In December of 2010, almost a year after his arrival, Oso showed that his golden coat hid a golden heart.  Buddy came in to TGC - a Morgan pony who was painfully thin, practically toothless and frail.  He was a tough guy in personality, as so many ponies can be, but knew he was vulnerable in a herd.  And he looked at Oso and knew right away this was a sweet guy, with the bulk Buddy needed.  Oso dropped his big head, looked at Buddy with bemusement and said, sure Buddy, ok, you’ll be fine now, believe me!  And the two were inseparable thereafter.  For the first time I think Oso had a horse friend.  Unwilling to fight to protect himself, Oso was happy to stand between Buddy and danger.

And once Keller joined the two, the three of them had the group courage they needed to wander thru the paddocks and over to the main stall line, just to look around, even grabbing a bite to eat in the main herd if they wanted.  Their friendship opened up the whole place to each of them - but the relationship revolved around Oso.  Oso never cared about horses until he found one that needed his help - and he stepped up, earning Buddy’s undying love. 

During Oso’s final day, Buddy and Keller stuck to his side like glue, not even eating their breakfast until we were able to medicate Oso’s pain.  As he lay napping, they stood by his side. When I came out that morning, it was Buddy who ran to me, insisting, hopelessly, that I help.  I found  Oso’s body with Buddy-drools all over it - I’m sure he tried to get Oso to wake up. And in these days since Oso’s passing, although Keller seems mostly confused, Buddy’s heartache is as obvious as my tears.

Oso never lost his love of people - despite the horrid condition he came in, somehow he always had faith that people would help him.  He always came running for visitors, to get a carrot and a pat; he loved having someone on his broad back for a pony ride; he was always interested if people came around.  On his final day, when I brought him out for the vet, despite his clear distress he tried hard to behave, and when the drugs began to kill his pain, I could see his gratitude in his eyes. When I took him back to the paddock, he stood by the fence looking at me, asking me not to leave him in the paddock alone - but I got Buddy and Keller back from where they’d gone running trying to find him - and the three spent that last afternoon together.  When I fed Buddy and Keller in the field rather than make them all walk back to their stalls, and put Oso’s blanket on, he bumped his head in my chest.  He wasn’t interested in eating the food. But as always, thanked me for bringing it.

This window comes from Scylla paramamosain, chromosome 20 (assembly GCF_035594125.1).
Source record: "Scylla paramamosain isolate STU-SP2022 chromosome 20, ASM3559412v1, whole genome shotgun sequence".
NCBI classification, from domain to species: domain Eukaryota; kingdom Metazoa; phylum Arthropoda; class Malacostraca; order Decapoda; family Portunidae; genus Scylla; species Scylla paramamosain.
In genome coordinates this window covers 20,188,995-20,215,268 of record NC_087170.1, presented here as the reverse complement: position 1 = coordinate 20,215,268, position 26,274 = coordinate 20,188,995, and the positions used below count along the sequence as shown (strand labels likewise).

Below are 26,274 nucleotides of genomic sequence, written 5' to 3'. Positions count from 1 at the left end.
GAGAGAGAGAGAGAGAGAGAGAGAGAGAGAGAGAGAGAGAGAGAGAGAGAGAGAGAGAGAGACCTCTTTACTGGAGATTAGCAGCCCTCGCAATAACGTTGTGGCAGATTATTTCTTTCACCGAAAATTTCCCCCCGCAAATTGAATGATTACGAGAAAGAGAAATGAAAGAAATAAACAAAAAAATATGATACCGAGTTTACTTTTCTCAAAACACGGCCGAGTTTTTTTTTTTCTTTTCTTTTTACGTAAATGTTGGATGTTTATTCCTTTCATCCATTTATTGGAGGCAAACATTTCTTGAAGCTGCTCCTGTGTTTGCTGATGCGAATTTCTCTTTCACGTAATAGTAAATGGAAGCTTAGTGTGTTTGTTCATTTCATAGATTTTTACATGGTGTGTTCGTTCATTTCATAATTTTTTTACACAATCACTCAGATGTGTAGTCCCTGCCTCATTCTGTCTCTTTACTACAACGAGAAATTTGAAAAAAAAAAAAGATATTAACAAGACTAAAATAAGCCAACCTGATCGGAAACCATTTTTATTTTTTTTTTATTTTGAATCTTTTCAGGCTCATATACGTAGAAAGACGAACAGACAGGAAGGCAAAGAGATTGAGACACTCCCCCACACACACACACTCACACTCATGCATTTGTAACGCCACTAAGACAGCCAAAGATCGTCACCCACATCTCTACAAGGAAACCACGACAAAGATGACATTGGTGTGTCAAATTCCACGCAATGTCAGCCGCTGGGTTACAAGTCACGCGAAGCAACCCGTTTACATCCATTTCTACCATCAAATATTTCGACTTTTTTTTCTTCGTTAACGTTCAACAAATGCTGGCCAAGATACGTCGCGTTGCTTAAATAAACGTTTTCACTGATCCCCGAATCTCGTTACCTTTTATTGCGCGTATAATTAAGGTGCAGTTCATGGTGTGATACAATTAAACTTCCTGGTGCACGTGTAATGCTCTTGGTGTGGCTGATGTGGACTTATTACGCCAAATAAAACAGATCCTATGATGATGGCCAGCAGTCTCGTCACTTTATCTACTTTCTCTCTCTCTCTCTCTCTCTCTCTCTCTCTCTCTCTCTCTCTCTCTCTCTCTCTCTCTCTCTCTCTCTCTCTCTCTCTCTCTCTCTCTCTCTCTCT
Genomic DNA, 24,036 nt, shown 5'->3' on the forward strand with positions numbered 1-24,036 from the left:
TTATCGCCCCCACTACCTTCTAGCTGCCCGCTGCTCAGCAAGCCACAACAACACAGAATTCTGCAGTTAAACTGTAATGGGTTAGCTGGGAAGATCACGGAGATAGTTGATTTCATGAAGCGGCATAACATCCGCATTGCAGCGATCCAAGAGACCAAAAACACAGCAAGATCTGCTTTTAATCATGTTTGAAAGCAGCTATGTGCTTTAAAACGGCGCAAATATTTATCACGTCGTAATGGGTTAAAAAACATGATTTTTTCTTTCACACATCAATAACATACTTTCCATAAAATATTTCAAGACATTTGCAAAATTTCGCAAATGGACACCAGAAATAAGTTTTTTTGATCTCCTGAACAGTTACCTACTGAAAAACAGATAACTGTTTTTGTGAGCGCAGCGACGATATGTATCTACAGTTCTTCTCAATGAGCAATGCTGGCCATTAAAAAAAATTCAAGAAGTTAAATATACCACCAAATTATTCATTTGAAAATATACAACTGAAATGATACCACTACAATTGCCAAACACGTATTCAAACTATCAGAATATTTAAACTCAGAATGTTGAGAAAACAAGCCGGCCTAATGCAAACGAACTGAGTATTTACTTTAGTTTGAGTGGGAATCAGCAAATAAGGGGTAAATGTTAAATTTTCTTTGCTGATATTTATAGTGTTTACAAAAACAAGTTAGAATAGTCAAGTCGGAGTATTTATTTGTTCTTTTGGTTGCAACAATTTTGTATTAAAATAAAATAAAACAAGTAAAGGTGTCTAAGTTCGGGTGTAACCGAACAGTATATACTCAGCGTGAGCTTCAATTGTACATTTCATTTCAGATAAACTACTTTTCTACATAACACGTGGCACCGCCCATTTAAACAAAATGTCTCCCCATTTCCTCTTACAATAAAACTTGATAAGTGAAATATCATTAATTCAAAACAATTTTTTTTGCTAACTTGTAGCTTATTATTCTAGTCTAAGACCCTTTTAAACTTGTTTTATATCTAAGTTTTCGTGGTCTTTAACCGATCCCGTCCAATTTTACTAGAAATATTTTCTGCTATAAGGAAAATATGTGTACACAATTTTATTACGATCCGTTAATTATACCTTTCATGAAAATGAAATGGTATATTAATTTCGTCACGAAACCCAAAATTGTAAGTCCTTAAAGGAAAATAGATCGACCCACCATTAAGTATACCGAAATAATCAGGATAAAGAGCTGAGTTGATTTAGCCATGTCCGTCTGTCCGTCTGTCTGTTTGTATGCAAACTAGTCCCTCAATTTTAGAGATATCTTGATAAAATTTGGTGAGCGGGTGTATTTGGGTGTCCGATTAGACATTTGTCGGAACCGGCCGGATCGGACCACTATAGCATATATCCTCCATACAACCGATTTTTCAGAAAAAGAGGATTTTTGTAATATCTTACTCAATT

This gentle heart was the most comforting presence I’ve ever known.  All horse people know the hug of a horse, how wiping your tears in their mane can somehow help the most hopeless situation.  But I’m not a typical horsewoman - I’m quick moving, even twitchy, and always running, stressed out, tired and often angry.  But just approaching Oso would slow me down, I couldn’t resist touching him, patting his butt, stroking that thick neck, pulling his nostrils out to feel the velvet.  And once I touched him I could feel my heart rate slow, my blood pressure drop. I’d look into his great golden eyes and for a moment, I was warm and calm.  The two of us would breathe together ..... and then I’d be off, refreshed and happy.  Seeing the glint in his eye each morning, patting his butt each night as he walked happily into his stall for dinner, giggling at his ‘poor starving me’ look when I was near the feed shed (and yes, I always gave him a handful of senior feed or a carrot, how could I not?) - Oso was my big O, my boy, my great goof.  Like Swing’s Lew and Jet, he looked back at me, he saw ME, and he wanted to please me.  The thought of what would have happened to Oso if Shirley hadn’t taken him off that feedlot is a horror too awful to contemplate.  I will bear the pain of this loss a thousand times before I would want him or any horse to walk onto a slaughter truck, or down the slaughter chute.  He didn’t have much time here - like Swing’s Lew, his happiness didn’t last near long enough.  But I was honored to be able to restore him to health, and reaffirm his crazy faith in humanity.  I will never forget him, and I will miss him forever.